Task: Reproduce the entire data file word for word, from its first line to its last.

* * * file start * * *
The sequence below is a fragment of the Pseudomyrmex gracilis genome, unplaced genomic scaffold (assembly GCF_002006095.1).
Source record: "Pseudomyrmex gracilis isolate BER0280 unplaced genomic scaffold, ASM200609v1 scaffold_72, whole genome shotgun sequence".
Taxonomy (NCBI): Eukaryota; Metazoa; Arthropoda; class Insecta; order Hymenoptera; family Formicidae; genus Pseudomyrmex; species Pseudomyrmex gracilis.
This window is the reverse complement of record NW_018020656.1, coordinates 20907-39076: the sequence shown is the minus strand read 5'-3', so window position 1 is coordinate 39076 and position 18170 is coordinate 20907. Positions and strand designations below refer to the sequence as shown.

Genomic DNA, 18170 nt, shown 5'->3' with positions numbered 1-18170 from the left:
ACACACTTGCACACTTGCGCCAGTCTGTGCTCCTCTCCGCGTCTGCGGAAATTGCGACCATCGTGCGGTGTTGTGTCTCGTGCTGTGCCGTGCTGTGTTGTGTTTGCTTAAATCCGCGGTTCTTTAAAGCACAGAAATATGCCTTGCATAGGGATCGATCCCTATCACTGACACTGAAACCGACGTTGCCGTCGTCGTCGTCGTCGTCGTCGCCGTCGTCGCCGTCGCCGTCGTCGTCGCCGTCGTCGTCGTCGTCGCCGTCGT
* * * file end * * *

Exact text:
The sequence below is a fragment of the Pseudomyrmex gracilis genome, unplaced genomic scaffold (assembly GCF_002006095.1).
Source record: "Pseudomyrmex gracilis isolate BER0280 unplaced genomic scaffold, ASM200609v1 scaffold_72, whole genome shotgun sequence".
Taxonomy (NCBI): Eukaryota; Metazoa; Arthropoda; class Insecta; order Hymenoptera; family Formicidae; genus Pseudomyrmex; species Pseudomyrmex gracilis.
This window is the reverse complement of record NW_018020656.1, coordinates 20907-39076: the sequence shown is the minus strand read 5'-3', so window position 1 is coordinate 39076 and position 18170 is coordinate 20907. Positions and strand designations below refer to the sequence as shown.

Genomic DNA, 18170 nt, shown 5'->3' with positions numbered 1-18170 from the left:
ACACACTTGCACACTTGCGCCAGTCTGTGCTCCTCTCCGCGTCTGCGGAAATTGCGACCATCGTGCGGTGTTGTGTCTCGTGCTGTGCCGTGCTGTGTTGTGTTTGCTTAAATCCGCGGTTCTTTAAAGCACAGAAATATGCCTTGCATAGGGATCGATCCCTATCACTGACACTGAAACCGACGTTGCCGTCGTCGTCGTCGTCGTCGTCGCCGTCGTCGCCGTCGCCGTCGTCGTCGCCGTCGTCGTCGTCGTCGCCGTCGT